As Theresa May's premiership gets very close to the end, we talk about who and what might be coming next. Can her successor re-establish the authority she has lost? Can anyone govern in this parliament or do we need a general election? Is the age of long-serving prime ministers also coming to an end? Plus we discuss what lessons can be drawn from the recent election in Australia: what does it tell us about the politics of climate change? With Helen Thompson and Chris Brooke.
Theresa May’s prime ministership is nearing its last week. She has no authority left.
Is it about her and her mismanagement, or has something happened to the office?Will her successor have any more luck? (It seems unlikely)It doesn’t seem like there was any realistic scenario in which May could have peeled off significant numbers of Labour MP’s. But the fight over the people’s vote within Labour could have turned out differently. If the leadership had succumbed, Labour MP’s in Leave constituencies might have done something different.
October will be a month of high drama: both the Brexit deadline and the party conferences.
Also the three options will look more like two: everyone has to take no deal seriously at that point. Could there be a general election in the autumn?
If Labour doesn’t want to define itself according to Brexit, is there a plausible case for the Lib Dems to become the opposition?
A revival of the Lib Dems hurts the Conservatives much more than Labour. Both main parties have a clear interest in having both Remain and Leave voters in their party. The problem is it means that neither of them can deliver Brexit.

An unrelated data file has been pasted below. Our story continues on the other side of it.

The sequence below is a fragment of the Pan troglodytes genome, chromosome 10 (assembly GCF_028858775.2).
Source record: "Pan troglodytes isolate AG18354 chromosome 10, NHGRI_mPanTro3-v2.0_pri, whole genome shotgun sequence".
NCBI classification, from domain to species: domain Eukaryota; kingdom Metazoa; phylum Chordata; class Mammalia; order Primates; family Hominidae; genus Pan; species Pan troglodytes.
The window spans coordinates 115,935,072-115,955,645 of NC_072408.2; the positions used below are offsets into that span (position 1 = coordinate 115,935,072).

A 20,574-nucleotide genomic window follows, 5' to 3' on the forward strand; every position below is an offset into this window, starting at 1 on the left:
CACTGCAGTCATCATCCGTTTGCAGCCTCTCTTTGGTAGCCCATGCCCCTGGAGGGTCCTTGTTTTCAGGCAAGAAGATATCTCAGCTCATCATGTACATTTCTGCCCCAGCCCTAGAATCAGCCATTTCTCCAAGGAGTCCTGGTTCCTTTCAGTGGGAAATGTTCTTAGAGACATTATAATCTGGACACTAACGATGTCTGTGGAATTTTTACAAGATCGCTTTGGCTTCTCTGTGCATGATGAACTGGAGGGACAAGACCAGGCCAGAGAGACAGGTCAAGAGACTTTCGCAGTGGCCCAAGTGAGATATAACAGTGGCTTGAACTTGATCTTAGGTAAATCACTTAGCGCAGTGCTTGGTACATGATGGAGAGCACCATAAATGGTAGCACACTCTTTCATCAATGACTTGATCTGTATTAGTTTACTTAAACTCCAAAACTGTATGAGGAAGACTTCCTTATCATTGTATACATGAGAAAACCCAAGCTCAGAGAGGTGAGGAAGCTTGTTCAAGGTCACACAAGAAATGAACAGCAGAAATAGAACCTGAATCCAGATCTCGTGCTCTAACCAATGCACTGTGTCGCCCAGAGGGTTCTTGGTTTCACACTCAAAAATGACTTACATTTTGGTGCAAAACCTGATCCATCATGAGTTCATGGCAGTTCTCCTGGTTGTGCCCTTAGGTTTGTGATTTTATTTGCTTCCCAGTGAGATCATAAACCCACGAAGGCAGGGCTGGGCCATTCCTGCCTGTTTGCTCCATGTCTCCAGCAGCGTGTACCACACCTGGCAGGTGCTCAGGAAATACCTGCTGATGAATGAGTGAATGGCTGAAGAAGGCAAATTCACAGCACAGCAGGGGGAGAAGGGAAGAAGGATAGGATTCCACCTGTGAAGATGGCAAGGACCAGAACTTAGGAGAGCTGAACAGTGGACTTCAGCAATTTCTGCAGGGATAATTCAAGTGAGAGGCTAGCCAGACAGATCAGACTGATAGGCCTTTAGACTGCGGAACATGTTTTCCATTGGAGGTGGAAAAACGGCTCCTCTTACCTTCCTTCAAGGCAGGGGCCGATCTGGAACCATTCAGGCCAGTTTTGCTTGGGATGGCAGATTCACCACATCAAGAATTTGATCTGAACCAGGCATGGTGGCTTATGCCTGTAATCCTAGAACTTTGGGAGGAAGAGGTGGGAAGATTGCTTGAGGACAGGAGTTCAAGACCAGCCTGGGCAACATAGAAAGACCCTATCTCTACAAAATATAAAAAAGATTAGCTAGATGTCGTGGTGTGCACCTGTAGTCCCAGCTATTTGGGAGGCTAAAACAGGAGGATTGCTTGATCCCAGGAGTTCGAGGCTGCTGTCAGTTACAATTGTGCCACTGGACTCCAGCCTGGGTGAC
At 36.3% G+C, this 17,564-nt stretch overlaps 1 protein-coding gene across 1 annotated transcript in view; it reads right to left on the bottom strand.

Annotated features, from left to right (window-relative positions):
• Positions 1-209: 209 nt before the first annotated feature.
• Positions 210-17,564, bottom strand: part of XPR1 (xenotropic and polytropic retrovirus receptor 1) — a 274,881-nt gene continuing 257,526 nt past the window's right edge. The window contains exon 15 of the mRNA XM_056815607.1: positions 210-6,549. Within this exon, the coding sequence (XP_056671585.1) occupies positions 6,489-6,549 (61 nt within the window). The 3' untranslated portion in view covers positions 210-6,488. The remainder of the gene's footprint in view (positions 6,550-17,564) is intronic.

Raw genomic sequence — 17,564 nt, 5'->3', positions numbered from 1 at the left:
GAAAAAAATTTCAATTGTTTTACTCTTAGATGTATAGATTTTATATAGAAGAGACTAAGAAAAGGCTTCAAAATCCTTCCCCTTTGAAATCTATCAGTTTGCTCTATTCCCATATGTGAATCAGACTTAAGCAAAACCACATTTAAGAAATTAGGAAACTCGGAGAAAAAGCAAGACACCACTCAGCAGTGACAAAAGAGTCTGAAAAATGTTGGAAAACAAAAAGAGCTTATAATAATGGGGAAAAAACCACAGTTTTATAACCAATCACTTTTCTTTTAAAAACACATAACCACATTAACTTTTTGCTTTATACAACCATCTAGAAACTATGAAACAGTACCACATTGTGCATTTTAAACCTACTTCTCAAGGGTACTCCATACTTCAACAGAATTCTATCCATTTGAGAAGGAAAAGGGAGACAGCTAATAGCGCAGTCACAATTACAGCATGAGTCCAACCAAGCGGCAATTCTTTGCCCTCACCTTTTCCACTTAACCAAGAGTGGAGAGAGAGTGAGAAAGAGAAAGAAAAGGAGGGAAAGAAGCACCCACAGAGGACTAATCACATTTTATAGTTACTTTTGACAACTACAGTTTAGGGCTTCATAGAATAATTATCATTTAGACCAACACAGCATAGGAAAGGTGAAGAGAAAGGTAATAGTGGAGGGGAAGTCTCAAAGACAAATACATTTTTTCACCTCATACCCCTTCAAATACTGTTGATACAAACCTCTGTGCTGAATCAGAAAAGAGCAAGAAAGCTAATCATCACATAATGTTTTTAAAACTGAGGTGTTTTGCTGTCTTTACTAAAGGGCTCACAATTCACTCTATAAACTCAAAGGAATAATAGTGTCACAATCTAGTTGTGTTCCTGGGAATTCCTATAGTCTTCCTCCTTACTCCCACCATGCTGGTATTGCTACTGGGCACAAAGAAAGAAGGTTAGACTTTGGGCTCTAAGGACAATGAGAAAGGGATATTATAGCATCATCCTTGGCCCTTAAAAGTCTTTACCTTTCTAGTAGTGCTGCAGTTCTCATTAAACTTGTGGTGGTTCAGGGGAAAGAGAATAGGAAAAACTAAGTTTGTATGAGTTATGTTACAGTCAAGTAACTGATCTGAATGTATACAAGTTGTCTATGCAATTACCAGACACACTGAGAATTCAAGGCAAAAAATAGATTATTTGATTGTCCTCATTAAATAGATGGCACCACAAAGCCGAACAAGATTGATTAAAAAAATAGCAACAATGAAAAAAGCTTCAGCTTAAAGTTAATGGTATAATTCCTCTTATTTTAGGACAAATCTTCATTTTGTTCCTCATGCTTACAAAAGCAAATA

The long premierships of Margaret Thatcher, John Major, and Tony Blair are historical exceptions.
A lot of what’s going on is the absence of a parliamentary majority: that’s the norm in British politics.But on the Conservative side, it’s also about the particular way they elect a leader. In parliamentary politics there’s a pressure towards a soft Brexit, but the Conservative leadership is in the hands of the members. We don’t know that much about them, but everyone seems to think that the membership is very Brexity. That sets up the instability.There are also substantive issues that have historically driven instability in UK politics: difficult questions about the UK’s relationship with the rest of the world, and difficult questions about the UK as a multi-national state.
Did Australia just have a Brexit moment? Or is this something more familiar?
There are parallels to the Major/Kinnock election in 1992.But there’s also the risk that the takeaway will be that going big on climate change is not a great strategy.
Mentioned in this Episode:
Paul Mason in The New Statesman
The End of the Party?More on Corbyn and Labour’s strategyOn climate change and the Australian electionSocialism in this Country?
And as ever, recommended reading curated by our friends at the LRB can be found here: